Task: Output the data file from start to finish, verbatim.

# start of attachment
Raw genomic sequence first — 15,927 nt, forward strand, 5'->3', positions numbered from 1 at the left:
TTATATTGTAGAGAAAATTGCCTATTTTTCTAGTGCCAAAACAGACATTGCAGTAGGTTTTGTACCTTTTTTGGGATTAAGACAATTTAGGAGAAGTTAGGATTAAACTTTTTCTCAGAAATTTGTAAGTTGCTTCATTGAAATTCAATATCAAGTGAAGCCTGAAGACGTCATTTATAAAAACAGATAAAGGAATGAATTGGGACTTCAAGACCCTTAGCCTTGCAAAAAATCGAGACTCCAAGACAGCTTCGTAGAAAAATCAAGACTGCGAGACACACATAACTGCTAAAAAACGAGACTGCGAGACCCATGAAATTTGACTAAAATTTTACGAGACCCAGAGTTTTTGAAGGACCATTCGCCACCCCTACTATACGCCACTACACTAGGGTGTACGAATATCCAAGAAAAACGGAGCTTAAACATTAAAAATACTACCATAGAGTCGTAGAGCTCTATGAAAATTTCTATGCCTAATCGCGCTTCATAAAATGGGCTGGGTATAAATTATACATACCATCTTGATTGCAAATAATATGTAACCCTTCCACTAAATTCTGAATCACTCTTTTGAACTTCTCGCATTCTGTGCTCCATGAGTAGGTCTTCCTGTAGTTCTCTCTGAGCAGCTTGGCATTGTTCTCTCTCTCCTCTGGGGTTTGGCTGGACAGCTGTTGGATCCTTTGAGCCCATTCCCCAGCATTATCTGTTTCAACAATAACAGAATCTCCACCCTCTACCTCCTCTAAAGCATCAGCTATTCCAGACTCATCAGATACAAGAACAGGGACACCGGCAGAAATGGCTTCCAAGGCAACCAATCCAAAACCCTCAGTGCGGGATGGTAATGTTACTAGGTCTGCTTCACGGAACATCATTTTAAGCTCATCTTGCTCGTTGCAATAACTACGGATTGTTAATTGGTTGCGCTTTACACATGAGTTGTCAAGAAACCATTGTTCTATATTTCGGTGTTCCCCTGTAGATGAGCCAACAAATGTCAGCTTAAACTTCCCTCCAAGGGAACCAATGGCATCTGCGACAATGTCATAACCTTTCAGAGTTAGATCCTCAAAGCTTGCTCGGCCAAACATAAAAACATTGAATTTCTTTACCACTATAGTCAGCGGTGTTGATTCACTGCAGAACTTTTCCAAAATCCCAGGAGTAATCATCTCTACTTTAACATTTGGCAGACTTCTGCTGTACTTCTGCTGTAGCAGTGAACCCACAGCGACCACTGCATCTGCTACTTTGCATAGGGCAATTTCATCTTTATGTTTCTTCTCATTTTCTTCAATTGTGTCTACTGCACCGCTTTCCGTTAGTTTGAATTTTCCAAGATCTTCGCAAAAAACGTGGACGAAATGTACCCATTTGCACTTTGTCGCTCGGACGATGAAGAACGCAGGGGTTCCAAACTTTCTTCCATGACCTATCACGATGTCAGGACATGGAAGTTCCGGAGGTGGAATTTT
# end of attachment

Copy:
Raw genomic sequence first — 15,927 nt, forward strand, 5'->3', positions numbered from 1 at the left:
TTATATTGTAGAGAAAATTGCCTATTTTTCTAGTGCCAAAACAGACATTGCAGTAGGTTTTGTACCTTTTTTGGGATTAAGACAATTTAGGAGAAGTTAGGATTAAACTTTTTCTCAGAAATTTGTAAGTTGCTTCATTGAAATTCAATATCAAGTGAAGCCTGAAGACGTCATTTATAAAAACAGATAAAGGAATGAATTGGGACTTCAAGACCCTTAGCCTTGCAAAAAATCGAGACTCCAAGACAGCTTCGTAGAAAAATCAAGACTGCGAGACACACATAACTGCTAAAAAACGAGACTGCGAGACCCATGAAATTTGACTAAAATTTTACGAGACCCAGAGTTTTTGAAGGACCATTCGCCACCCCTACTATACGCCACTACACTAGGGTGTACGAATATCCAAGAAAAACGGAGCTTAAACATTAAAAATACTACCATAGAGTCGTAGAGCTCTATGAAAATTTCTATGCCTAATCGCGCTTCATAAAATGGGCTGGGTATAAATTATACATACCATCTTGATTGCAAATAATATGTAACCCTTCCACTAAATTCTGAATCACTCTTTTGAACTTCTCGCATTCTGTGCTCCATGAGTAGGTCTTCCTGTAGTTCTCTCTGAGCAGCTTGGCATTGTTCTCTCTCTCCTCTGGGGTTTGGCTGGACAGCTGTTGGATCCTTTGAGCCCATTCCCCAGCATTATCTGTTTCAACAATAACAGAATCTCCACCCTCTACCTCCTCTAAAGCATCAGCTATTCCAGACTCATCAGATACAAGAACAGGGACACCGGCAGAAATGGCTTCCAAGGCAACCAATCCAAAACCCTCAGTGCGGGATGGTAATGTTACTAGGTCTGCTTCACGGAACATCATTTTAAGCTCATCTTGCTCGTTGCAATAACTACGGATTGTTAATTGGTTGCGCTTTACACATGAGTTGTCAAGAAACCATTGTTCTATATTTCGGTGTTCCCCTGTAGATGAGCCAACAAATGTCAGCTTAAACTTCCCTCCAAGGGAACCAATGGCATCTGCGACAATGTCATAACCTTTCAGAGTTAGATCCTCAAAGCTTGCTCGGCCAAACATAAAAACATTGAATTTCTTTACCACTATAGTCAGCGGTGTTGATTCACTGCAGAACTTTTCCAAAATCCCAGGAGTAATCATCTCTACTTTAACATTTGGCAGACTTCTGCTGTACTTCTGCTGTAGCAGTGAACCCACAGCGACCACTGCATCTGCTACTTTGCATAGGGCAATTTCATCTTTATGTTTCTTCTCATTTTCTTCAATTGTGTCTACTGCACCGCTTTCCGTTAGTTTGAATTTTCCAAGATCTTCGCAAAAAACGTGGACGAAATGTACCCATTTGCACTTTGTCGCTCGGACGATGAAGAACGCAGGGGTTCCAAACTTTCTTCCATGACCTATCACGATGTCAGGACATGGAAGTTCCGGAGGTGGAATTTT